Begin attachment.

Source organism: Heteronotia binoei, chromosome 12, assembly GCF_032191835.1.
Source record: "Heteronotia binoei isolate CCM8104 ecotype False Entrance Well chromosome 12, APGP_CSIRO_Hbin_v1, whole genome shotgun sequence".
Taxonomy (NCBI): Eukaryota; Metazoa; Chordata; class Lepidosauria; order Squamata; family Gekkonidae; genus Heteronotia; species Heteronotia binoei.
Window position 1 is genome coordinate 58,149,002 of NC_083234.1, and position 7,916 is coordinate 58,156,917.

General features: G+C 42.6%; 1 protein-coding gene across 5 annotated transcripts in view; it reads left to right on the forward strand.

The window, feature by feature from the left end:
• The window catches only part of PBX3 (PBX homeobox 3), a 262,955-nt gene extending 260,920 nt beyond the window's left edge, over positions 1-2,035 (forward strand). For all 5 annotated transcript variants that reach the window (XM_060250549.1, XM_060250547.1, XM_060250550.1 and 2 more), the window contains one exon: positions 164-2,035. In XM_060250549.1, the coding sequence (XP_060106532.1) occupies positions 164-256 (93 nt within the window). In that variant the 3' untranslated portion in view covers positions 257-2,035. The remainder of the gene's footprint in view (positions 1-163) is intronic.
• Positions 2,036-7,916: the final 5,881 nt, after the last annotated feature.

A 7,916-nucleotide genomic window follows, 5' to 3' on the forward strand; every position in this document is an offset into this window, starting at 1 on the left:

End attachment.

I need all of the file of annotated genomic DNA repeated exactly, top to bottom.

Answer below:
Source organism: Heteronotia binoei, chromosome 12, assembly GCF_032191835.1.
Source record: "Heteronotia binoei isolate CCM8104 ecotype False Entrance Well chromosome 12, APGP_CSIRO_Hbin_v1, whole genome shotgun sequence".
Taxonomy (NCBI): Eukaryota; Metazoa; Chordata; class Lepidosauria; order Squamata; family Gekkonidae; genus Heteronotia; species Heteronotia binoei.
Window position 1 is genome coordinate 58,149,002 of NC_083234.1, and position 7,916 is coordinate 58,156,917.

General features: G+C 42.6%; 1 protein-coding gene across 5 annotated transcripts in view; it reads left to right on the forward strand.

The window, feature by feature from the left end:
• The window catches only part of PBX3 (PBX homeobox 3), a 262,955-nt gene extending 260,920 nt beyond the window's left edge, over positions 1-2,035 (forward strand). For all 5 annotated transcript variants that reach the window (XM_060250549.1, XM_060250547.1, XM_060250550.1 and 2 more), the window contains one exon: positions 164-2,035. In XM_060250549.1, the coding sequence (XP_060106532.1) occupies positions 164-256 (93 nt within the window). In that variant the 3' untranslated portion in view covers positions 257-2,035. The remainder of the gene's footprint in view (positions 1-163) is intronic.
• Positions 2,036-7,916: the final 5,881 nt, after the last annotated feature.

A 7,916-nucleotide genomic window follows, 5' to 3' on the forward strand; every position in this document is an offset into this window, starting at 1 on the left: